Can “Going Local” Save the World?

Locally grown means better food. My friend, John, got a job this week. I know this because from the onset of his unemployment, he's remained steadily committed to his blog, “The View From the Middle (Class).” In it, he candidly shares his daily struggles - keeping focused on the big picture while seeking gainful employment.

Most remarkable was that he found a local job. He’ll be working in support of his local community as a computer programmer, contributing to the systems foundational to this virtual life. Just more evidence that we are increasingly connected - John’s public announcement reached me almost a thousand miles away in only a matter of minutes.

Technology connects and sustains relationships but how often does it truly pay the bills? How can we simultaneously connect globally while remaining locally inter-dependent? From my perspective, there are some commodities that are best kept local.

I spend a good deal of time each day influenced by the global economy. The news media and my immediate reality are often worlds apart. Quite often I’m left feeling like a hostage of the huge corporations that control our communications, our media, and our food. So, I challenge myself to take small steps every day to shift my focus back to my immediate environment, the place I have the most influence.

Recently, I joined a CSA, a local farm offering Community Supported Agriculture, providing neighbors with fresh, local, and seasonal vegetables. Bloomfield Farms is only a few miles from my home, and they deliver to my town’s new “Food Shed” set up by a neighbor who’s agreed to sponsor the program. I was thrilled to begin eating food grown in my neighborhood. But, I wasn’t prepared for the depth of the journey. Each box is its own adventure.

This week, I picked up my veggie box for the first time. Taking it home, after opening it, inspecting it, and washing every single leaf, the variety and the novelty of the included heirloom vegetables surprised me. I instantly researched the different varieties and investigated new recipes.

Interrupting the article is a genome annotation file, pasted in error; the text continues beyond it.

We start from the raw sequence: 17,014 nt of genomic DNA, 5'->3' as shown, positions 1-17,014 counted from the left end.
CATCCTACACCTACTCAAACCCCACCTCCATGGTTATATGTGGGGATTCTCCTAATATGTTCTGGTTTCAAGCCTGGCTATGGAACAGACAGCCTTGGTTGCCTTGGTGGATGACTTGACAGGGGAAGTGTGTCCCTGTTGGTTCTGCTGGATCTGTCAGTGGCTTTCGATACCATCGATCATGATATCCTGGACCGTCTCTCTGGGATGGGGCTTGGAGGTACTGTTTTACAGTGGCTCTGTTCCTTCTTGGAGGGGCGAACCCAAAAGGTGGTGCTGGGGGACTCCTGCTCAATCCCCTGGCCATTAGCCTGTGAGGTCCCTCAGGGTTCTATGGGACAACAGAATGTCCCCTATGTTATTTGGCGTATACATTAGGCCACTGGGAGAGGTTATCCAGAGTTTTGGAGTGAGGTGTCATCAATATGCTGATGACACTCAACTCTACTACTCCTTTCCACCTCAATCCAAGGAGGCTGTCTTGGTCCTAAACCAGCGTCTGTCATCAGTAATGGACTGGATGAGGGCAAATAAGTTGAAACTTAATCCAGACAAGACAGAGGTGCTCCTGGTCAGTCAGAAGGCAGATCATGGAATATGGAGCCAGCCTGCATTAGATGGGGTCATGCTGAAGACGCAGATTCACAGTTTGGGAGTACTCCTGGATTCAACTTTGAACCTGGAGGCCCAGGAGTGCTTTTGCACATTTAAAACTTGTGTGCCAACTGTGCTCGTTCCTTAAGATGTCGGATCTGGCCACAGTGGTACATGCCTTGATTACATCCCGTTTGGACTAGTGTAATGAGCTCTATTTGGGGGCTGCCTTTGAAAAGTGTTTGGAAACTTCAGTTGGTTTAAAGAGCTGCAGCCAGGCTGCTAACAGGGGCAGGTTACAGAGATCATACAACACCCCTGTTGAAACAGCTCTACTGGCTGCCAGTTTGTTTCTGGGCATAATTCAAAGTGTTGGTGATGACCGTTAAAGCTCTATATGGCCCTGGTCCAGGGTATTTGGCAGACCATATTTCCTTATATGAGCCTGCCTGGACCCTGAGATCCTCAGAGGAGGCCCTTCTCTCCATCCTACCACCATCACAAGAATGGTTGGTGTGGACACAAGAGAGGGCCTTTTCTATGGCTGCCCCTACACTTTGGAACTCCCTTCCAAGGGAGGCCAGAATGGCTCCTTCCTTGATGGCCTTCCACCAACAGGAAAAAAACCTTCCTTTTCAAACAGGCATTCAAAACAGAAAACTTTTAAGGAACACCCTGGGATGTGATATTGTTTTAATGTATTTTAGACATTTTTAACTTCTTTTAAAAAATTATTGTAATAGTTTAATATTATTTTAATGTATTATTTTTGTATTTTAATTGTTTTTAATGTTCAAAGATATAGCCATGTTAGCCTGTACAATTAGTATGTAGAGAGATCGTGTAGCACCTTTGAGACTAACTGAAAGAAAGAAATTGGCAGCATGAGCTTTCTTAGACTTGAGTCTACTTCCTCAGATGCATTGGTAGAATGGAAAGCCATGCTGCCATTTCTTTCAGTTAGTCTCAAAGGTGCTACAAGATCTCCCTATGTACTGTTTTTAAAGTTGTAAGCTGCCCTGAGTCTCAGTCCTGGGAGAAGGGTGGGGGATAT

Then, I got the email enclosed with a rich commentary and mini-lesson on heirloom vegetable varieties and links to ideas for preparation, along with a sincere invitation to come to the farm and have a more intimate experience with locally grown food.

As a lover of good food, I was immediately charmed and sent an email thanking these wonderful neighbors for what they are doing to bring good food to my little corner of the world. My reward was a swift personal response filled with more information and another invitation.

I’ve committed to my new CSA for many reasons:

New Foods New Recipes

This week I discovered several simple new recipes to use for new chard and kale varieties. I learned that cooking kale slowly brings out an earthy sweetness. Given the health benefits of these winter vegetables, by combining the dark leafy greens with lively quinoa, our meals were richer and more flavorful.

Know Who Grows Your Food

My brief introduction to the faces of Bloomfield Farms has left me wanting more. Taking the time to understand their philosophies on heirloom farming gave me a greater appreciation of their commitment and passion, which seeps into the food they grow. I plan to take a tour of the farms in the next couple of weeks and meet my farmers face to face.

Harmonize With the Seasons

Our modern grocery stores bring us food from all seasons on demand. There's a theory that eating food in season helps regulate the body's natural immune system, as well as deliver nutrients necessary for a balanced life.

Pass to Future Generations 

Preserving heirloom foods for our children and those beyond is essential to our long-term survival. Our choices of food varieties are dwindling, which is actually creating a frightening trend of food extinction. Seed banks are now popping up everywhere, and with an approaching GMO crisis, we have every right to be concerned. Heirloom foods generally taste better and of the heirloom tomatoes, I've yet to find a favorite. I've all but abandoned the hybridized, round, and gooey tomatoes from the grocery store. They just have no flavor. Besides, have you ever heard of a German Pink Tomato?

Sitting here in my kitchen, I discover that small actions have the potential to make big impacts. What would life be like if I lived completely local, channeling most of my money into my local economy? How would my life and those around me be affected? I'm determined to find out and embark on a journey to uncover the opportunities to affect change within my little corner of the world.